Now that GPT-4 is making surprisingly good predictions, they feel they have learned something very surprising and shocking! They cannot possibly hear our words when we say that this is still on the shallow end of a shallow-deep theoretical divide! They think we are refusing to come to grips with this surprising shocking thing and that it surely ought to overturn all of our old theories; which were, yes, phrased and taught in a time before GPT-4 was around, and therefore do not in fact carefully emphasize at every point of teaching how in principle a superintelligence would of course have no trouble predicting human text outputs. We did not expect GPT-4 to happen, in fact, intermediate trajectories are harder to predict than endpoints, so we did not carefully phrase all our explanations in a way that would make them hard to misinterpret after GPT-4 came around.
But if you had asked us back then if a superintelligence would automatically be very good at predicting human text outputs, I guarantee we would have said yes. You could then have asked us in a shocked tone how this could possibly square up with the notion of "the hidden complexity of wishes" and we could have explained that part in advance. Alas, nobody actually predicted GPT-4 so we do not have that advance disclaimer down in that format. But it is not a case where we are just failing to process the collision between two parts of our belief system; it actually remains quite straightforward theoretically. I wish that all of these past conversations were archived to a common place, so that I could search and show you many pieces of text which would talk about this critical divide between prediction and preference (as I would now term it) and how I did in fact expect superintelligences to be able to predict things!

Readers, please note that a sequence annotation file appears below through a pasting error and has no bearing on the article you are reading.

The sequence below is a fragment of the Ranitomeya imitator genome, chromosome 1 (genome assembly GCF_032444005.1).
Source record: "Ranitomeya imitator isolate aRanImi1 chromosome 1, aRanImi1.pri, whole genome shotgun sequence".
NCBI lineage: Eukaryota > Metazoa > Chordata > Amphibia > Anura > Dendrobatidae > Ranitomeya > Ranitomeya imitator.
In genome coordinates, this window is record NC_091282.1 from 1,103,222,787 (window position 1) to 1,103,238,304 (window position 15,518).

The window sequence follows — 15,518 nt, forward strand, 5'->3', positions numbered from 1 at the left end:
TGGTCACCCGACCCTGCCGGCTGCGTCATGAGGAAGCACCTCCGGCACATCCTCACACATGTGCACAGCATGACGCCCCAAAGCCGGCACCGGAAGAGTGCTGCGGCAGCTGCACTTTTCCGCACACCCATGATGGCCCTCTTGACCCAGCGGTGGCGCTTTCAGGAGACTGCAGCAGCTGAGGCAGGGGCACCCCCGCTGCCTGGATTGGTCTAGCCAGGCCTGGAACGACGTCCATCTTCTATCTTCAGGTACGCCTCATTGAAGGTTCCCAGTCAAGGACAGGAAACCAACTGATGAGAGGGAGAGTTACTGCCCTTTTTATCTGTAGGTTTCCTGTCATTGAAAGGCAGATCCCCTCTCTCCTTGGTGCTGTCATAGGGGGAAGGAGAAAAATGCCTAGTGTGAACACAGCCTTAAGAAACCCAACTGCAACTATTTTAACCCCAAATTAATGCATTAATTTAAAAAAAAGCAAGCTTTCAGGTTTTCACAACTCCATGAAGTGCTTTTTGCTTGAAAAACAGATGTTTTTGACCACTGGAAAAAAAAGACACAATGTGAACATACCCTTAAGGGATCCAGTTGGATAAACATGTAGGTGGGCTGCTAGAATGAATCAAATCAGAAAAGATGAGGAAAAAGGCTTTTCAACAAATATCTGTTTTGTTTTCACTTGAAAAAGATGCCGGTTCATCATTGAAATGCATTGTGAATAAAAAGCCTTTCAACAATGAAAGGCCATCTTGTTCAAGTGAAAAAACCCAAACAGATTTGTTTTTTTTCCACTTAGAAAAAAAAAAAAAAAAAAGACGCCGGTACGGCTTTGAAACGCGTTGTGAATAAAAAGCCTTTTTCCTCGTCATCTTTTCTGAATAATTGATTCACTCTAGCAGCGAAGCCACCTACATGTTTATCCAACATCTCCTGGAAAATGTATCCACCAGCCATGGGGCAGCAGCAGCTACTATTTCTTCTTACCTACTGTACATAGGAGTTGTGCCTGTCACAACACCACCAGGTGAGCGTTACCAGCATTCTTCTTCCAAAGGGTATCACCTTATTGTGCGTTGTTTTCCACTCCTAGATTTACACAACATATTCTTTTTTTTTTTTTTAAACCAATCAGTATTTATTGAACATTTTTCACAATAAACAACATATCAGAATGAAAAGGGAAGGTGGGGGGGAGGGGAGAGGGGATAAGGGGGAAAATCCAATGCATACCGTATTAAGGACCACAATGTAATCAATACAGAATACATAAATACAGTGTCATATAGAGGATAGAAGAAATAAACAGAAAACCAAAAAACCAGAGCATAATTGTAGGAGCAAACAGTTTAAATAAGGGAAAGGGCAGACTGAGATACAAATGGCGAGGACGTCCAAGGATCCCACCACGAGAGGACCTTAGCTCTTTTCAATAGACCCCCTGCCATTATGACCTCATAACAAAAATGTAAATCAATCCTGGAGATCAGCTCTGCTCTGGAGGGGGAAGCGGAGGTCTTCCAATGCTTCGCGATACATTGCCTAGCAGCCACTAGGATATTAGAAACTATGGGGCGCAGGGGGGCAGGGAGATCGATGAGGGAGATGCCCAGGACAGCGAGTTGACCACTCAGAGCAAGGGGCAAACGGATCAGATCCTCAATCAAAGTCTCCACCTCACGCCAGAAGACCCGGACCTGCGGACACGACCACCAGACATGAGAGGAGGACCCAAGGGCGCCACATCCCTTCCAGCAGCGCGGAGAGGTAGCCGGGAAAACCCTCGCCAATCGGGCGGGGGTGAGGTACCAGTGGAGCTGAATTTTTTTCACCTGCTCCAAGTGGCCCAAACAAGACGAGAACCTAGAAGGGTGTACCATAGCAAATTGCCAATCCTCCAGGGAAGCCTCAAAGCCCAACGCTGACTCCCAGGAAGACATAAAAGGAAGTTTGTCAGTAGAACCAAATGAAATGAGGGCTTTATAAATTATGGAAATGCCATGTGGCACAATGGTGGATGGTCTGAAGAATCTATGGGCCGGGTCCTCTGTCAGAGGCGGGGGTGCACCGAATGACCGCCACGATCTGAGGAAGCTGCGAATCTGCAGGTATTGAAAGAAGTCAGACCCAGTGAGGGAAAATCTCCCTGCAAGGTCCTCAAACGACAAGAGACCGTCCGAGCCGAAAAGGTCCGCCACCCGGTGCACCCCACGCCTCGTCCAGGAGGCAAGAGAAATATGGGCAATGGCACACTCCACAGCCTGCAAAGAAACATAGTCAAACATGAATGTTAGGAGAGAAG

TBC, I definitely agree that there's some basic structural issue here which I don't know how to resolve. I was trying to describe properties I thought the solution needed to have, which ruled out some structural proposals I saw as naive; not saying that I had a good first-principles way to arrive at that solution.
At the superintelligent level there's not a binary difference between those two clusters. You just compute each thing you need to know efficiently.
Lacking time right now for a long reply: The main thrust of my reaction is that this seems like a style of thought which would have concluded in 2008 that it's incredibly unlikely for superintelligences to be able to solve the protein folding problem. People did, in fact, claim that to me in 2008. It furthermore seemed to me in 2008 that protein structure prediction by superintelligence was the hardest or least likely step of the pathway by which a superintelligence ends up with nanotech; and in fact I argued only that it'd be solvable for chosen special cases of proteins rather than biological proteins because the special-case proteins could be chosen to have especially predictable pathways. All those wobbles, all those balanced weak forces and local strange gradients along potential energy surfaces! All those nonequilibrium intermediate states, potentially with fragile counterfactual dependencies on each interim stage of the solution! If you were gonna be a superintelligence skeptic, you might have claimed that even chosen special cases of protein folding would be unsolvable. The kind of argument you are making now, if you thought this style of thought was a good idea, would have led you to proclaim that probably a superintelligence could not solve biological protein folding and that AlphaFold 2 was surely an impossibility and sheer wishful thinking.